Moscow court charges suspects in deadly concert attack

STORY: Russia on Sunday charged four men it says are responsible for gunning down scores of people at a concert outside Moscow days earlier– the deadliest attack inside Russia in two decades.

Russian media previously identified the men as citizens of the ex-Soviet republic of Tajikistan living in Russia.

After unverified and brutal videos of the suspect’s interrogations circulated on social media, courtroom images and video published by Russian media showed the suspects bandaged, swollen and bruised, with one man disoriented and struggling to keep his eyes open.

A Moscow court said the four suspects, charged with acts of terrorism, would be remanded in pre-trial custody until late May– adding that three of the four had pleaded guilty to all charges.

The attack has prompted some Russian lawmakers to discuss whether the death penalty should be re-introduced.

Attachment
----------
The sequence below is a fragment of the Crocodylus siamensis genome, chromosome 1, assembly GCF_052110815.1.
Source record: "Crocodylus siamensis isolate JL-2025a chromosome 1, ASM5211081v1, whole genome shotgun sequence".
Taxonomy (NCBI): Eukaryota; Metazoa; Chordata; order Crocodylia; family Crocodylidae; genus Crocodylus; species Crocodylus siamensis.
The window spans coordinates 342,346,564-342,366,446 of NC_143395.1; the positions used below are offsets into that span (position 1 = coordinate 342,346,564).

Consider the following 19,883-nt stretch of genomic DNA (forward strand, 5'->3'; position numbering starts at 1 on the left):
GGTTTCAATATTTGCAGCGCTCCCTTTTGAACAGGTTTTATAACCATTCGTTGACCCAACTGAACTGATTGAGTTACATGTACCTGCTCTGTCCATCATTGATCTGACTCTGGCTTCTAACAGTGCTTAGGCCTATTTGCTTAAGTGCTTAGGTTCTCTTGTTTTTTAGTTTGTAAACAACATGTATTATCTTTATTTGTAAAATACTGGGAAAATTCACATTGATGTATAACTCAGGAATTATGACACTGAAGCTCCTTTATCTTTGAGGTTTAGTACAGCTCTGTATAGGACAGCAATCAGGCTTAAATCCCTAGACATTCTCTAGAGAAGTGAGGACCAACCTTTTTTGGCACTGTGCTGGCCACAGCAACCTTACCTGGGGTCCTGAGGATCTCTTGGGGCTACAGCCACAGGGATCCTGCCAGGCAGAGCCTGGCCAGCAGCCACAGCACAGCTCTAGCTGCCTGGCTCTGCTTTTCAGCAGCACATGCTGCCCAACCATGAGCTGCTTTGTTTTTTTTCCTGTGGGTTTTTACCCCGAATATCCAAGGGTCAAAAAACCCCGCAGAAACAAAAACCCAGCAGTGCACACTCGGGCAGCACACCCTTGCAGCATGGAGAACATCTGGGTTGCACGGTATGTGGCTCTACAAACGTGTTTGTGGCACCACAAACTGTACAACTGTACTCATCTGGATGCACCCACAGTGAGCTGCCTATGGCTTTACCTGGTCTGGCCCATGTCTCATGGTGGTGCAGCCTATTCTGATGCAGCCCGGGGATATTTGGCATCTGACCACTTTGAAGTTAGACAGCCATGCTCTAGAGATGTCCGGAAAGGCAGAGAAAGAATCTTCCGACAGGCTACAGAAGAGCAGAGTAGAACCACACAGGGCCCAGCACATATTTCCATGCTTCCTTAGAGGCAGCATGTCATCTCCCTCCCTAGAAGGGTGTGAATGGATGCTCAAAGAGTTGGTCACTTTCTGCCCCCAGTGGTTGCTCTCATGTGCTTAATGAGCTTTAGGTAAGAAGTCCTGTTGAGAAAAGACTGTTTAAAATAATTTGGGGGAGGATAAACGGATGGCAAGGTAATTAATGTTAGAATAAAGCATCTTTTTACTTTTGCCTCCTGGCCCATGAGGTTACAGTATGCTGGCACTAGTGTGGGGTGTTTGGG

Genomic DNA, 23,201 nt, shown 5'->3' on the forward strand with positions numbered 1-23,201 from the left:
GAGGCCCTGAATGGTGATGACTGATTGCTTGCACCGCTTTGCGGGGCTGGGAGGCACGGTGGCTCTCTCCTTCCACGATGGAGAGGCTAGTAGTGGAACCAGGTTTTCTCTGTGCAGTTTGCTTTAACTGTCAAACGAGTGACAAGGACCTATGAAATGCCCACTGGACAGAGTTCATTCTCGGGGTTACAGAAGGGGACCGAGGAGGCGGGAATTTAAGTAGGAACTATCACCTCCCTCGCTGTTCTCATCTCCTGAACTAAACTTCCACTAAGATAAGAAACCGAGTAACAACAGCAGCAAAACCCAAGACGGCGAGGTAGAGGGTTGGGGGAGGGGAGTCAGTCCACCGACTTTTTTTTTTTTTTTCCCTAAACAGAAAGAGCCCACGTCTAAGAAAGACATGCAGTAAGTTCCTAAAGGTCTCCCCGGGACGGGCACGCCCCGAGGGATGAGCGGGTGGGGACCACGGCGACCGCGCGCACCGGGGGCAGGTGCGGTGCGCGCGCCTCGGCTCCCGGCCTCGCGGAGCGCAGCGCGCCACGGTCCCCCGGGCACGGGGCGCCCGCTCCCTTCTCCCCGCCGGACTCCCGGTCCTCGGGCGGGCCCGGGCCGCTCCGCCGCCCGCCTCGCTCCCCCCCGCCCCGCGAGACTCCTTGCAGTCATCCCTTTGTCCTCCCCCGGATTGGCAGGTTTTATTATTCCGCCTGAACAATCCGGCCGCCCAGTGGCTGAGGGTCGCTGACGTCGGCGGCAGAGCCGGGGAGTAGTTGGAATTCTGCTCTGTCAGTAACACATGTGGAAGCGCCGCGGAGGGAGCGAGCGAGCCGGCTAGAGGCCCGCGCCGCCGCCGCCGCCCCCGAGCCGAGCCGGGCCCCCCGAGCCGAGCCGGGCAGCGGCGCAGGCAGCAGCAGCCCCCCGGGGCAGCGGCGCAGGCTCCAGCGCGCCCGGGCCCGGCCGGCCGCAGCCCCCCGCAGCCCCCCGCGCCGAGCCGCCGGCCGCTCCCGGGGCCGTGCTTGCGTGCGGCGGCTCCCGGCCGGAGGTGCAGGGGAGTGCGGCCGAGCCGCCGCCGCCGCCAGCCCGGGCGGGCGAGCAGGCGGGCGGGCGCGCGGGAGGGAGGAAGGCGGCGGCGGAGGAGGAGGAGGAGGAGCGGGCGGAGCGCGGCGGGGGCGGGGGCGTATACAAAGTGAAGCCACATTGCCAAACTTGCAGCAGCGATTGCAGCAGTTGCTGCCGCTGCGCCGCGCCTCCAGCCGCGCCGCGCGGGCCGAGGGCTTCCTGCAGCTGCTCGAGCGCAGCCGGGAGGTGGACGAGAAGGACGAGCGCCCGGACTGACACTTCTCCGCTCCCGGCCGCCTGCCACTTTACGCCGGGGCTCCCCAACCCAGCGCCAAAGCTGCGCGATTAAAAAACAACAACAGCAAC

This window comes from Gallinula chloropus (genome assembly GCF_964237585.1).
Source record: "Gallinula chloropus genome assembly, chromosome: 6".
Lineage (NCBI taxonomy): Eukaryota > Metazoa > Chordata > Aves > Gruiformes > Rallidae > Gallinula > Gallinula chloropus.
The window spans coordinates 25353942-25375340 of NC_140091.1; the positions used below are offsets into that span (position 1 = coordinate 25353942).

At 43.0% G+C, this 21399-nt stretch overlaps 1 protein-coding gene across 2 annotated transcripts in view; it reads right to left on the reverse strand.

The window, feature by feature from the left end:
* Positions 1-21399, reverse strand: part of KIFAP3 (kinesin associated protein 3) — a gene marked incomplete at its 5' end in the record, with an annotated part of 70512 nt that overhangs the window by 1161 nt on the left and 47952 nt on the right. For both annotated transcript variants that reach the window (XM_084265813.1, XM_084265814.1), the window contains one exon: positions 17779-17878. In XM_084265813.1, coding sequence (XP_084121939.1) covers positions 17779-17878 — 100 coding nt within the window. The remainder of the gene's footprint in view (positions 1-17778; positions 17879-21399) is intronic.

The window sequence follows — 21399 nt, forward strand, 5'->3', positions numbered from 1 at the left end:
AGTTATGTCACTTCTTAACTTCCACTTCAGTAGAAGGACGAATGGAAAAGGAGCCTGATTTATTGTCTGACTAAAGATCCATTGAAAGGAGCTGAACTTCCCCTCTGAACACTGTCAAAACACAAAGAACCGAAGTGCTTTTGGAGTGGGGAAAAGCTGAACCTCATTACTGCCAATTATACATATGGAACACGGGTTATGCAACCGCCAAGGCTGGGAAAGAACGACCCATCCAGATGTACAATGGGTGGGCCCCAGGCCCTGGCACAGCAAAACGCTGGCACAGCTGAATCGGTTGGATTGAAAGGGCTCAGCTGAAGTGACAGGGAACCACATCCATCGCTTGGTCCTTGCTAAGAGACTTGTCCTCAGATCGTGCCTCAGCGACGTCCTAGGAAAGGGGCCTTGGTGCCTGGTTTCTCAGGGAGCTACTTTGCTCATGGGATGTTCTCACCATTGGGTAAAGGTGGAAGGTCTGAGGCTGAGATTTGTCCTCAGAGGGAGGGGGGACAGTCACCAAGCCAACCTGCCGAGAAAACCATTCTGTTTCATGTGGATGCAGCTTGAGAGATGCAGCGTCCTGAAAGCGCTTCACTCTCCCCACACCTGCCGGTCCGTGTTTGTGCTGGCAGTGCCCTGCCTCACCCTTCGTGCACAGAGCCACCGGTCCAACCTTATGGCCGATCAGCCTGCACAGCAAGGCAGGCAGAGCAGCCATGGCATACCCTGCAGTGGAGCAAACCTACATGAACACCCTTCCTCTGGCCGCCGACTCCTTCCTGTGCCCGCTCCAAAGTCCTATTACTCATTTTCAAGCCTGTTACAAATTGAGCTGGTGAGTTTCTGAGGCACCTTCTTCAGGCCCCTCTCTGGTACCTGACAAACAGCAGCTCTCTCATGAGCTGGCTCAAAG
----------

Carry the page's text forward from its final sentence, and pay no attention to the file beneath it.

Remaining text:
Earlier in the day, Russia lowered flags to half-mast for a day of mourning and people continued to lay flowers in memory of those killed.

By Sunday night the death toll had risen to 137, with over 100 still in the hospital, and some in serious condition.

The Islamic militant group Islamic State has claimed responsibility, and released footage of the attack, the location of which Reuters was able to confirm.

Russian authorities said the gunmen were captured near the Ukrainian border after fleeing the concert venue on Friday.

And Putin, who has not yet publicly mentioned Islamic State in connection with the attack, said that some on “the Ukrainian side” had been prepared to spirit the gunmen across the border.

Ukraine has denied any role in the attack.

The U.S. has also denied Ukrainian involvement, saying that Islamic State bore sole responsibility.

The White House said the U.S. government shared information with Russia earlier this month about a planned attack in Moscow, and had issued a public advisory to Americans in Russia.

Russian officials have bristled at the U.S. comments on the attack, and say Russian investigators must be allowed to make their own findings.

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